Fish

Tuesday, March 15, 2011

FIFA´s president destroys project of soccer development,this injustice must not be allowed; worldwide fanatics make your voice be heard!

It is disappointing how FIFA´s president, Sepp Blatter, has withdrawn his support in the implementation of new technologies in soccer, a worldwide sport. His arguments are not objective; they are based on personal points of view, archaic ideas, and by the simple fear to the development process.  How is it possible to think that a technological application, such as the goal-line system, not as useless but as a conflict for the decision making process that the referees need to do through the whole game. The implementation of the mentioned technologies would produce a completely opposite effect, those that are always complaining on a referee’s decision  over a goal or a failed goal, the referees would be able to prevent social conflicts, and would liberate themselves from the burden that means to determine a goal or a failed goal. Soccer fanatics in their majority support the implementation of new technologies. They understand that the use of these systems would reduce the error percentage produced by the incapacity of any referee of being to be present and completely concentrated at every moment and place during a game.  The decision taken by the IFAB and not only supported but guaranteed by the FIFA´s president must have opposition, worldwide fanatics of soccer must raise their voice, for the sport´s sake, for a development in the decision making process during any game, this kind of childish and unjust decisions must not be allowed in our sport, the sport of the people. The way Sepp Blatter withdrew his support of the implementation and his so called base arguments of preventing a chaos to produce in the decision making organism of soccer, the FIFA, simply present his fear to change, to development, to the idea that his personal dictatorship over FIFA since 1998, supported by the personal dictatorships in the regional and national soccer federations, could come to an end.  They, the dictators of soccer organizations must let the sport to develop if it is of their interest the wealth being of it, and not only to maintain their personal dictatorships over these organizations that they have successfully proven for years. The soccer fanatics all over the world must make their voice be heard at the soccer organizations, at the summits of the FIFA, and most importantly make sure that the development of this world fame sport continues and does not become stagnant.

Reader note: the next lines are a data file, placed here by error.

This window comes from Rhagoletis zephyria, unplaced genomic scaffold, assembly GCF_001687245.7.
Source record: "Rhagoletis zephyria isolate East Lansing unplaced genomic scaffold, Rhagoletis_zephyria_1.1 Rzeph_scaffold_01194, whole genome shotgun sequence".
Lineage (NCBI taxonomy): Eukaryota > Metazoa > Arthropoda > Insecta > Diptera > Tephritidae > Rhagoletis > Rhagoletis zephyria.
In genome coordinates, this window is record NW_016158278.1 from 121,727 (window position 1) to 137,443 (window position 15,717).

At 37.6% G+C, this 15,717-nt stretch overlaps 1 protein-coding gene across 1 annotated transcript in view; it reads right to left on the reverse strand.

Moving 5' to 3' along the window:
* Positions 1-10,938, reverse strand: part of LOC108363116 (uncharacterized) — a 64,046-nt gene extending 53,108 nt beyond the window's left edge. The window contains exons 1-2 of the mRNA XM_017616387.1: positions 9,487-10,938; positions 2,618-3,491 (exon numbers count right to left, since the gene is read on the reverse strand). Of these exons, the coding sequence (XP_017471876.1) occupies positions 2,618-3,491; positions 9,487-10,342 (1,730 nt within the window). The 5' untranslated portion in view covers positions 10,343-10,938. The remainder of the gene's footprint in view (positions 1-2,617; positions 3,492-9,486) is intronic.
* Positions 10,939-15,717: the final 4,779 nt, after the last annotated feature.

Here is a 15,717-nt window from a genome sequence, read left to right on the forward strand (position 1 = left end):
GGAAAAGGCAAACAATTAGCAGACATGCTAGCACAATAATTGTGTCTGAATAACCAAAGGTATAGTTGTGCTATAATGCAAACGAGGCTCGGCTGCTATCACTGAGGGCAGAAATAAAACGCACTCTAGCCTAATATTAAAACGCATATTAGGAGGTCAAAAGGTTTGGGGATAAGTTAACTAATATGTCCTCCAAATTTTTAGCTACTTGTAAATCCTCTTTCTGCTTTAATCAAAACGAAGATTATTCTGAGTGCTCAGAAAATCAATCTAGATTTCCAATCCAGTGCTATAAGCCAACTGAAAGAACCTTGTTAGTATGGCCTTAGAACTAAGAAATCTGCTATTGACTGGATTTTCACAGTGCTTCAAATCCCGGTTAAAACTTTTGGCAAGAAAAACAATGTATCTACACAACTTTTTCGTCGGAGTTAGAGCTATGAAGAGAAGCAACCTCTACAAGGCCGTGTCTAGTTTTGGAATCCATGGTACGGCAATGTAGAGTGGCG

FIFA rules out Goal-Line Technology

Sepp Blatter has defended FIFA's decision to rule out goal-line technology on the grounds of cost and keeping the game the same throughout all levels of football. FIFA, supported by the Welsh and Northern Irish Football Associations, voted at the International FA Board at the weekend to block any further experiments with technology. Blatter, the FIFA president, said on www.fifa.com: ''The application of modern technologies can be very costly, and therefore not applicable on a global level. ''The universality of the game: one of the main objectives of FIFA is to protect the universality of the game of association football. ''This means that the game must be played in the same way no matter where you are in the world. ''If you are coaching a group of teenagers in any small town around the world, they will be playing with the same rules as the professional players they see on TV.'' Blatter said goal-line technology would lead to the introduction of video replays which would disrupt the rhythm of the game. He added: ''If the IFAB had approved goal-line technology, what would prevent the approval of technology for other aspects of the game? Every decision in every area of the pitch would soon be questioned. ''No matter which technology is applied, at the end of the day a decision will have to be taken by a human being. ''This being the case, why remove the responsibility from the referee to give it to someone else? ''It is often the case that, even after a slow-motion replay, ten different experts will have 10 different opinions on what the decision should have been. ''Fans love to debate any given incident in a game. It is part of the human nature of our sport.'' Blatter added that FIFA's goal is to improve the quality of refereeing, which is why experiments such as with additional referees or the role of the fourth official will continue.